The federal work health and safety regulator has published a number of resources to help employers and employees prevent and respond to workplace sexual harassment.
Comcare’s new publications, released on Wednesday, include practical guidance for employers, practical guidance for managers and supervisors, and practical guidance for workers, as well as regulatory guidance for employers.
It has come amid increased scrutiny of the treatment of women within parliament, following a string of sexual assault, harassment and misconduct allegations against politicians and government staffers.
Comcare notes that employers are obligated to do whatever is reasonably practicable to manage the risk of workplace sexual harassment.
“A workplace culture with a strong focus on prevention and early intervention is critical to influencing positive change,” it says in a statement.
The guidance notes that workplace sexual harassment can have physical and psychological impacts, ranging from social isolation and loss of confidence to depression, anxiety, and physical illnesses like cardiovascular disease.
For employers, sexual harassment can also lead to “significant financial impacts”, such as lost productivity, staff turnover, reputational damage, litigation, and workers’ compensation.
Building a positive workplace culture starts “at the top” with strong leadership, according to Comcare.
“Executives, board members and senior managers should model and enforce acceptable behaviours that align with workplace policies to prevent sexual harassment and set a standard that addresses inappropriate behaviour early, and ideally before it escalates,” the guidance states.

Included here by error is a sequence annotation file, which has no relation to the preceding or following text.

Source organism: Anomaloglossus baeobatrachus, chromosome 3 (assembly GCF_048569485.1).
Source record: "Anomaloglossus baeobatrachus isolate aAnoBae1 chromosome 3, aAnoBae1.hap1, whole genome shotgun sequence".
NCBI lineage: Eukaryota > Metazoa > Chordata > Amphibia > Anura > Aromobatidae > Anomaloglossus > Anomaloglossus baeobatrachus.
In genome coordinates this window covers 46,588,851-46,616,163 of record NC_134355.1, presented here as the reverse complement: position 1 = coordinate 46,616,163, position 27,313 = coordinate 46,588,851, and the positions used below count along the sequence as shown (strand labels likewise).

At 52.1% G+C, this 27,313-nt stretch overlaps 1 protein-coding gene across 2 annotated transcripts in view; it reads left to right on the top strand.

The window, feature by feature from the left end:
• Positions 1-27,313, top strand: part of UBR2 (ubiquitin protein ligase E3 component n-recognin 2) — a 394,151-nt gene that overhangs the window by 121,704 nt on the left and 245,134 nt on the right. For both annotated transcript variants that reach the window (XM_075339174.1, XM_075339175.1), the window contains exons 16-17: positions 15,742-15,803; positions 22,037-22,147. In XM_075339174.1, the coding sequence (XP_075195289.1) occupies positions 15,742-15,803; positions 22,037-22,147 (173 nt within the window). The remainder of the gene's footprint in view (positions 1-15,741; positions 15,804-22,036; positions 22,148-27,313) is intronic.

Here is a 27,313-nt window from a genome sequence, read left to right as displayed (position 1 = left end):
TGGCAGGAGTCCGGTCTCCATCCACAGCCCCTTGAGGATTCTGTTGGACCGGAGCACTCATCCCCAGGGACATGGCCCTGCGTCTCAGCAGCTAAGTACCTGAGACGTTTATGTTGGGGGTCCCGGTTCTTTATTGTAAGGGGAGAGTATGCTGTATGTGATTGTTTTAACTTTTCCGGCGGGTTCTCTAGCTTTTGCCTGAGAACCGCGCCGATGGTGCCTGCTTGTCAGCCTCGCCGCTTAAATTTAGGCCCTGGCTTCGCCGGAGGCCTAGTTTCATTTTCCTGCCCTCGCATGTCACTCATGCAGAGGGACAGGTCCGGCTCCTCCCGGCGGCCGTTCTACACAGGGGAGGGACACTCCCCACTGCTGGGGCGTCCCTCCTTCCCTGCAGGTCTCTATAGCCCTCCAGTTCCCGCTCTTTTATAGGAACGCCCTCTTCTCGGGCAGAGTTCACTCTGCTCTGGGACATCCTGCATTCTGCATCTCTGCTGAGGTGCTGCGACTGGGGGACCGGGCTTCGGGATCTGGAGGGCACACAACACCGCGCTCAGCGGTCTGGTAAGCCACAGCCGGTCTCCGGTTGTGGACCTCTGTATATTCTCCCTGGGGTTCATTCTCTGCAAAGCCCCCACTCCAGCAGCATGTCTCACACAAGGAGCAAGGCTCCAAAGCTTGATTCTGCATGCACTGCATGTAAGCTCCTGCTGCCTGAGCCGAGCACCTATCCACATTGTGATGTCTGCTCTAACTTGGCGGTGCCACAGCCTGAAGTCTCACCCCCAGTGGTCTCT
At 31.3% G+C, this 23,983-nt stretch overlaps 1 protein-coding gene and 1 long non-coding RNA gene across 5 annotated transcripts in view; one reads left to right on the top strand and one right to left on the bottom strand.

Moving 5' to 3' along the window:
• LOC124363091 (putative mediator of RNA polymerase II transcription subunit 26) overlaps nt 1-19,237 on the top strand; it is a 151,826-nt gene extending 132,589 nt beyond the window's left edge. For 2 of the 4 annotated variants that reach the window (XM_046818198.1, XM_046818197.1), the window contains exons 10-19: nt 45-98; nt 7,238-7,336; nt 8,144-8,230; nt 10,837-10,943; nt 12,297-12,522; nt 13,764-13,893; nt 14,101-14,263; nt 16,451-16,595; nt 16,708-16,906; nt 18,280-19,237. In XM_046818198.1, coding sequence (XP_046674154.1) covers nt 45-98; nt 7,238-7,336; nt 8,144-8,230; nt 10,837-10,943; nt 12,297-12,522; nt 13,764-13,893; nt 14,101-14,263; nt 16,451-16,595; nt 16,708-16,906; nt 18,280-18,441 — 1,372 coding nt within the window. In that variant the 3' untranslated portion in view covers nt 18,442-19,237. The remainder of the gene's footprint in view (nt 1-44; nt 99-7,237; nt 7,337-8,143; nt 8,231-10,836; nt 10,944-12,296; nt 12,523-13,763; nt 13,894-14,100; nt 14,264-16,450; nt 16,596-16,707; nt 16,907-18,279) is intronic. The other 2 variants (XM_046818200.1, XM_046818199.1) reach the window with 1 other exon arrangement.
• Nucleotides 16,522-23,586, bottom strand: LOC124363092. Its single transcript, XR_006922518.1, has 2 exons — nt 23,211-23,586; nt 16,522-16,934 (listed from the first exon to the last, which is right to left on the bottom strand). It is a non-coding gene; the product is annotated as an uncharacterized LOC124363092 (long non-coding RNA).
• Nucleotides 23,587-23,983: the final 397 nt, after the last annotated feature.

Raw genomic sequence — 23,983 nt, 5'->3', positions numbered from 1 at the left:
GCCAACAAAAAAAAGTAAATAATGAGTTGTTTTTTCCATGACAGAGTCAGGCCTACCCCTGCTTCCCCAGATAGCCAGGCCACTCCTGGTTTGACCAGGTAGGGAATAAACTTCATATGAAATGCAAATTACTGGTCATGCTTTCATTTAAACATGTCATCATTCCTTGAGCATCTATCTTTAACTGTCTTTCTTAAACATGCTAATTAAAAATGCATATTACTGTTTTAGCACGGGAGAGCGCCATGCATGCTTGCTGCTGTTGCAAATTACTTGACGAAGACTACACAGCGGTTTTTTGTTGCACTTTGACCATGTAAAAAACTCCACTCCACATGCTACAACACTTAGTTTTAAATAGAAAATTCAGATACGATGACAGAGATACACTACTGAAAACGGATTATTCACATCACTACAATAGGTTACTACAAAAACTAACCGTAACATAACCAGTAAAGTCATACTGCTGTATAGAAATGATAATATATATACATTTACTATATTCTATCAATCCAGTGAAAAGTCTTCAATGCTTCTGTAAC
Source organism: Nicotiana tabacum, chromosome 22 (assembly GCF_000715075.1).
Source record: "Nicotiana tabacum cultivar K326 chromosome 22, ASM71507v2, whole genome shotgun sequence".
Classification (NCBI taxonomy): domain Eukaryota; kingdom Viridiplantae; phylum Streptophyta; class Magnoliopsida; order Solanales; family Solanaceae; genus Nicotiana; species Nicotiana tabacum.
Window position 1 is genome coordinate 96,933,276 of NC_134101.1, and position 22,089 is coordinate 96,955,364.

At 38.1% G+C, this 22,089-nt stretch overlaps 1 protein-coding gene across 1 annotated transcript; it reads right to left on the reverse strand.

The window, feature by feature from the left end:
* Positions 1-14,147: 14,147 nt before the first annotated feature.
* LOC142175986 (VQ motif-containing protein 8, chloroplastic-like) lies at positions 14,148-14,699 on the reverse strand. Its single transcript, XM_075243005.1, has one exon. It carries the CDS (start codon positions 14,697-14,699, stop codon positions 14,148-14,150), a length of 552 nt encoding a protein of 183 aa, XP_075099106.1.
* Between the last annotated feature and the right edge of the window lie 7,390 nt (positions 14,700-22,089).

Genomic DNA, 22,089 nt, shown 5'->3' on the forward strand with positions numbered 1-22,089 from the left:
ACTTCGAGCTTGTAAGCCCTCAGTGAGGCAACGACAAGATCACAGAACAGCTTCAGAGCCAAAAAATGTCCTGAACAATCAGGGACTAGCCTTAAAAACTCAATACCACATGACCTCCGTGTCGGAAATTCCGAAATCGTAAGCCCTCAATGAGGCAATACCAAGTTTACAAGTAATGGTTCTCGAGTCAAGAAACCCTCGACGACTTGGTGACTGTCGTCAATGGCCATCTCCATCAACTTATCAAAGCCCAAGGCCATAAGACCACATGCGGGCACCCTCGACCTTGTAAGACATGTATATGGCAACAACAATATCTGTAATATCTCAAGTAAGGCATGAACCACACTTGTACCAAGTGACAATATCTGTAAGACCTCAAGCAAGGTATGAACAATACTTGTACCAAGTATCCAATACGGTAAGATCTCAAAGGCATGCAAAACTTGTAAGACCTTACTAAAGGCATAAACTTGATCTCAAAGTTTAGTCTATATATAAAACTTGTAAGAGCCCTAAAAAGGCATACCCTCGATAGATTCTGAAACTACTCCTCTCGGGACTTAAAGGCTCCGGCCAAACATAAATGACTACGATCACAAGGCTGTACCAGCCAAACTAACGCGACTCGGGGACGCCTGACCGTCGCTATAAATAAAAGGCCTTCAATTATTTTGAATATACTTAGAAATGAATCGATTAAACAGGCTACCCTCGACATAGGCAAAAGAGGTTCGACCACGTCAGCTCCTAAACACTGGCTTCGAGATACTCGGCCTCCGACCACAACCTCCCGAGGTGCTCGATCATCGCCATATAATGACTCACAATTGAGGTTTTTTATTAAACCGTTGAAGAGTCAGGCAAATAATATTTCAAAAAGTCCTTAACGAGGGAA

The guidance outlines ways employers can prevent sexual harassment — such as being aware of the risks and managing them — as well as how to create policies that “set the standard” in the workplace, and how to appropriately respond to incidents of sexual harassment.
For managers and supervisors, the guidance outlines actions for supporting the prevention of sexual harassment, and how to support workers that report sexual harassment.
The resources aimed at staff, on the other hand, set out actions for individuals who have experienced, witnessed, or been accused of sexual harassment. They also cover other aspects of the issue, including who is most at risk of sexual harassment, when and where it can occur, and why workers may not want to report an incident.
The guidance has been developed in collaboration with the Australian Human Rights Commission. Comcare said it should be read in conjunction with Safe Work Australia’s national guidance on workplace sexual harassment.
The Comcare resources, as well as other guidance on workplace sexual harassment, can be found on the regulator’s website.